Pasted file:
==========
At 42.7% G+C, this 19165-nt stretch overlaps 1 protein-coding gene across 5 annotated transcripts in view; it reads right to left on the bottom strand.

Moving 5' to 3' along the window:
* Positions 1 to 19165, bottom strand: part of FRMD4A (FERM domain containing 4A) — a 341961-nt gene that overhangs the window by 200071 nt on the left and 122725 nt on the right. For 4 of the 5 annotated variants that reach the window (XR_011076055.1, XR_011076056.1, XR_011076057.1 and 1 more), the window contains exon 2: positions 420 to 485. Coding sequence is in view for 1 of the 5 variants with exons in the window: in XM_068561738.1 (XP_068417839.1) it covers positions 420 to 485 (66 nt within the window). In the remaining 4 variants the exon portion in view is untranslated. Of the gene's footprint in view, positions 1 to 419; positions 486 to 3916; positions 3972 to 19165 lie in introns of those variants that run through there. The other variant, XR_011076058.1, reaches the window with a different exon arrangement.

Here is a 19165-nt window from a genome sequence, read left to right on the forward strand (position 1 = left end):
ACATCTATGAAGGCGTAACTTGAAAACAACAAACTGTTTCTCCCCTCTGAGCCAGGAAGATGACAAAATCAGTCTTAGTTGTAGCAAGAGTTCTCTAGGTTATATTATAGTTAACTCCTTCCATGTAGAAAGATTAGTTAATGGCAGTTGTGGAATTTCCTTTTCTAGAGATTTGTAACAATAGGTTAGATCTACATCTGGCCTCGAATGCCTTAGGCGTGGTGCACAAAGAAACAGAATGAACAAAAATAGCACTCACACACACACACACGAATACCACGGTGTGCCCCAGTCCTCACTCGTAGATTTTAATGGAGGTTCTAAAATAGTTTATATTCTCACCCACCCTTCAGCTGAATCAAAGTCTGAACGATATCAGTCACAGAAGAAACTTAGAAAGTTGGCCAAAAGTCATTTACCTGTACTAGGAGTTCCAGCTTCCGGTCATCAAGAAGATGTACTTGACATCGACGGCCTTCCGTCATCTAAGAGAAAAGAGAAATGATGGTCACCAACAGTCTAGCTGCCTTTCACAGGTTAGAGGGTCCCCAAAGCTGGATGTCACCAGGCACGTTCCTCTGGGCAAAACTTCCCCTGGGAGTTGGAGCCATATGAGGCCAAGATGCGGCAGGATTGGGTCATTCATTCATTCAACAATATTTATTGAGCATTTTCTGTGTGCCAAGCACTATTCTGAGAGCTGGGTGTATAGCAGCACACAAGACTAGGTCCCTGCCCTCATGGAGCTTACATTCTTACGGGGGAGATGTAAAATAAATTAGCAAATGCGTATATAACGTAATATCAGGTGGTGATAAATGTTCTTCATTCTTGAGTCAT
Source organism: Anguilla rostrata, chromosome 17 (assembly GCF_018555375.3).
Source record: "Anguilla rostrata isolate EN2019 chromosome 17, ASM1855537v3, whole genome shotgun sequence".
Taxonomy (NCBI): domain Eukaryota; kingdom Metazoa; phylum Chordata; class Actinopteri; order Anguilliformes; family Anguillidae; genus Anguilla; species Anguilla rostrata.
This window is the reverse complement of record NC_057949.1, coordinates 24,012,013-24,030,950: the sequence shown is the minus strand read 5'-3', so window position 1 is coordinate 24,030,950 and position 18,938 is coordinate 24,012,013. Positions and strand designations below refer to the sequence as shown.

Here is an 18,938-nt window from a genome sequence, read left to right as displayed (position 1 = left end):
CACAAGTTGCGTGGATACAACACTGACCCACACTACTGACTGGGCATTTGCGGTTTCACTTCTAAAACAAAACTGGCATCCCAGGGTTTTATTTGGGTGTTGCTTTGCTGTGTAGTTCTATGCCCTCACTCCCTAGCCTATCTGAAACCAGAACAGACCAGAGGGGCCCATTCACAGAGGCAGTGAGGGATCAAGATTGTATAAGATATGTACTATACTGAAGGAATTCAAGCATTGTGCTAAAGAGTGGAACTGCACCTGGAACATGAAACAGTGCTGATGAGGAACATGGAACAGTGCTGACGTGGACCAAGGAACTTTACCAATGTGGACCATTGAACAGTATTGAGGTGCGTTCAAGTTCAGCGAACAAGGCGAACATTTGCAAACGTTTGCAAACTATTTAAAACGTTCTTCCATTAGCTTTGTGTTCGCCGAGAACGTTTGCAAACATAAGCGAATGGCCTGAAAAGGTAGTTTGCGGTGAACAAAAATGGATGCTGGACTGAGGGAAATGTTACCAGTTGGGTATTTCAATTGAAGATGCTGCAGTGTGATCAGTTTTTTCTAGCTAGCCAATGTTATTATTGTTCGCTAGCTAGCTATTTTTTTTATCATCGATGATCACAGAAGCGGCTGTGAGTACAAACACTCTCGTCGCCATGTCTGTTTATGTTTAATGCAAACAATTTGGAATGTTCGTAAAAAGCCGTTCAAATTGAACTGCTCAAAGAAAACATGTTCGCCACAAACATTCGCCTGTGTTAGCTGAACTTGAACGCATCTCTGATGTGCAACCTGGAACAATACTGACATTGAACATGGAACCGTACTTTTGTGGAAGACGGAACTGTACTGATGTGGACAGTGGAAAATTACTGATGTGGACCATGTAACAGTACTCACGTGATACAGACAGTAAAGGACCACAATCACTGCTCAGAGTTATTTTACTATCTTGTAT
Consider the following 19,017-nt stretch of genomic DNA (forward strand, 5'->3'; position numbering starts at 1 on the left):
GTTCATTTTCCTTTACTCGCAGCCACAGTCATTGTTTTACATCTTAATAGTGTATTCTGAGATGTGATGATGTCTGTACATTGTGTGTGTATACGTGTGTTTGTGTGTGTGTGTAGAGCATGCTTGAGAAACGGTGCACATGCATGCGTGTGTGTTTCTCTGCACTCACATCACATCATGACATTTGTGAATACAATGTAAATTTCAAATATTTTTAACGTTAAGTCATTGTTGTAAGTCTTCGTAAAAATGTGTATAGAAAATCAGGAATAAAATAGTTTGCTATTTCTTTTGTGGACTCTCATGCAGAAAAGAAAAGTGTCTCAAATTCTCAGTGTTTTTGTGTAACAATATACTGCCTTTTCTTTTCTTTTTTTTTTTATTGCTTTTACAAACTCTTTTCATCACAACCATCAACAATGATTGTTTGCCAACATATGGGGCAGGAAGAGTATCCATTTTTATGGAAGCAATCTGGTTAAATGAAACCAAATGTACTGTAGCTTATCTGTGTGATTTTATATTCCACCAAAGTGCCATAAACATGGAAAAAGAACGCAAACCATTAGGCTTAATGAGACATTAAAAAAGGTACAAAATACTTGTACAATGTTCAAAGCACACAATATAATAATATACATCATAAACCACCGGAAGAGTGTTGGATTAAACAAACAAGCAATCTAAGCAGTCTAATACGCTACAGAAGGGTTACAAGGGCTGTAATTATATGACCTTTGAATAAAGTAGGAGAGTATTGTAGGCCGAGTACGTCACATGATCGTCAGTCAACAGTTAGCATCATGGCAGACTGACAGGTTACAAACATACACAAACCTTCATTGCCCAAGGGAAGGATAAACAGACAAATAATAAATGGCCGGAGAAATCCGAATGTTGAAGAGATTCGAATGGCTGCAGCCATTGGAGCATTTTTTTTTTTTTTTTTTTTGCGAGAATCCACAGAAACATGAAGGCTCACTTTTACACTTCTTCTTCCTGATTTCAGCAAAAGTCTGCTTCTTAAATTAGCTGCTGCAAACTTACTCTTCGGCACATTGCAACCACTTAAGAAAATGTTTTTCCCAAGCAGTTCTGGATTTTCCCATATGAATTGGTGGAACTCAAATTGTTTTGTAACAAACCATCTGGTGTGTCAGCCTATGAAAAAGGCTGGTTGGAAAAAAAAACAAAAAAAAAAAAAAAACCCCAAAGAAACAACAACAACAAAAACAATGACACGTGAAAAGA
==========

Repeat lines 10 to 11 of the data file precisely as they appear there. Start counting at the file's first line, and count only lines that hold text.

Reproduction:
Here is an 18,938-nt window from a genome sequence, read left to right as displayed (position 1 = left end):
CACAAGTTGCGTGGATACAACACTGACCCACACTACTGACTGGGCATTTGCGGTTTCACTTCTAAAACAAAACTGGCATCCCAGGGTTTTATTTGGGTGTTGCTTTGCTGTGTAGTTCTATGCCCTCACTCCCTAGCCTATCTGAAACCAGAACAGACCAGAGGGGCCCATTCACAGAGGCAGTGAGGGATCAAGATTGTATAAGATATGTACTATACTGAAGGAATTCAAGCATTGTGCTAAAGAGTGGAACTGCACCTGGAACATGAAACAGTGCTGATGAGGAACATGGAACAGTGCTGACGTGGACCAAGGAACTTTACCAATGTGGACCATTGAACAGTATTGAGGTGCGTTCAAGTTCAGCGAACAAGGCGAACATTTGCAAACGTTTGCAAACTATTTAAAACGTTCTTCCATTAGCTTTGTGTTCGCCGAGAACGTTTGCAAACATAAGCGAATGGCCTGAAAAGGTAGTTTGCGGTGAACAAAAATGGATGCTGGACTGAGGGAAATGTTACCAGTTGGGTATTTCAATTGAAGATGCTGCAGTGTGATCAGTTTTTTCTAGCTAGCCAATGTTATTATTGTTCGCTAGCTAGCTATTTTTTTTATCATCGATGATCACAGAAGCGGCTGTGAGTACAAACACTCTCGTCGCCATGTCTGTTTATGTTTAATGCAAACAATTTGGAATGTTCGTAAAAAGCCGTTCAAATTGAACTGCTCAAAGAAAACATGTTCGCCACAAACATTCGCCTGTGTTAGCTGAACTTGAACGCATCTCTGATGTGCAACCTGGAACAATACTGACATTGAACATGGAACCGTACTTTTGTGGAAGACGGAACTGTACTGATGTGGACAGTGGAAAATTACTGATGTGGACCATGTAACAGTACTCACGTGATACAGACAGTAAAGGACCACAATCACTGCTCAGAGTTATTTTACTATCTTGTAT